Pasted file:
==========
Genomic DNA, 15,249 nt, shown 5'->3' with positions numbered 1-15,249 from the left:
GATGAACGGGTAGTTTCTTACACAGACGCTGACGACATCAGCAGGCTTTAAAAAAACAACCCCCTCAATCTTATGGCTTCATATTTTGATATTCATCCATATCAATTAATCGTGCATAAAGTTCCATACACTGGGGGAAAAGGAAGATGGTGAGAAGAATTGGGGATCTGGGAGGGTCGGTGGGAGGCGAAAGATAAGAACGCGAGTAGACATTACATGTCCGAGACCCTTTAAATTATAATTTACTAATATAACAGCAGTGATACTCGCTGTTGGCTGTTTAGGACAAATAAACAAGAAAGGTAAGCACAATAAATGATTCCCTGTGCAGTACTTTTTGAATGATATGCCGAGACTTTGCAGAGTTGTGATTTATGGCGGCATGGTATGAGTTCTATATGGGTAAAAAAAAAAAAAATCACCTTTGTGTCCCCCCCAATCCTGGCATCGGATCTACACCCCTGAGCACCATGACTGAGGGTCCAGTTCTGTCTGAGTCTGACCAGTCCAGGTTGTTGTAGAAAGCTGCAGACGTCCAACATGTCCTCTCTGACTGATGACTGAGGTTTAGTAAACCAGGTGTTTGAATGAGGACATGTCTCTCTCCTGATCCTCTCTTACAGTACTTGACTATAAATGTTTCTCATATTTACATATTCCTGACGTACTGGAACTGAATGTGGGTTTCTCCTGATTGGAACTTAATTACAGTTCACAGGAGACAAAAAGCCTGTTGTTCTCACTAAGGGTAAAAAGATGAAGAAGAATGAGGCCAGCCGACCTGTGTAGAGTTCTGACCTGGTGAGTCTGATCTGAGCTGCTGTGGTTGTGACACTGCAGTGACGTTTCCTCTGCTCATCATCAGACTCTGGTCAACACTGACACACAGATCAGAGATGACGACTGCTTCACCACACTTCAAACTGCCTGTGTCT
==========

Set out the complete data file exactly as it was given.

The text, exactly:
Genomic DNA, 15,249 nt, shown 5'->3' with positions numbered 1-15,249 from the left:
GATGAACGGGTAGTTTCTTACACAGACGCTGACGACATCAGCAGGCTTTAAAAAAACAACCCCCTCAATCTTATGGCTTCATATTTTGATATTCATCCATATCAATTAATCGTGCATAAAGTTCCATACACTGGGGGAAAAGGAAGATGGTGAGAAGAATTGGGGATCTGGGAGGGTCGGTGGGAGGCGAAAGATAAGAACGCGAGTAGACATTACATGTCCGAGACCCTTTAAATTATAATTTACTAATATAACAGCAGTGATACTCGCTGTTGGCTGTTTAGGACAAATAAACAAGAAAGGTAAGCACAATAAATGATTCCCTGTGCAGTACTTTTTGAATGATATGCCGAGACTTTGCAGAGTTGTGATTTATGGCGGCATGGTATGAGTTCTATATGGGTAAAAAAAAAAAAAATCACCTTTGTGTCCCCCCCAATCCTGGCATCGGATCTACACCCCTGAGCACCATGACTGAGGGTCCAGTTCTGTCTGAGTCTGACCAGTCCAGGTTGTTGTAGAAAGCTGCAGACGTCCAACATGTCCTCTCTGACTGATGACTGAGGTTTAGTAAACCAGGTGTTTGAATGAGGACATGTCTCTCTCCTGATCCTCTCTTACAGTACTTGACTATAAATGTTTCTCATATTTACATATTCCTGACGTACTGGAACTGAATGTGGGTTTCTCCTGATTGGAACTTAATTACAGTTCACAGGAGACAAAAAGCCTGTTGTTCTCACTAAGGGTAAAAAGATGAAGAAGAATGAGGCCAGCCGACCTGTGTAGAGTTCTGACCTGGTGAGTCTGATCTGAGCTGCTGTGGTTGTGACACTGCAGTGACGTTTCCTCTGCTCATCATCAGACTCTGGTCAACACTGACACACAGATCAGAGATGACGACTGCTTCACCACACTTCAAACTGCCTGTGTCT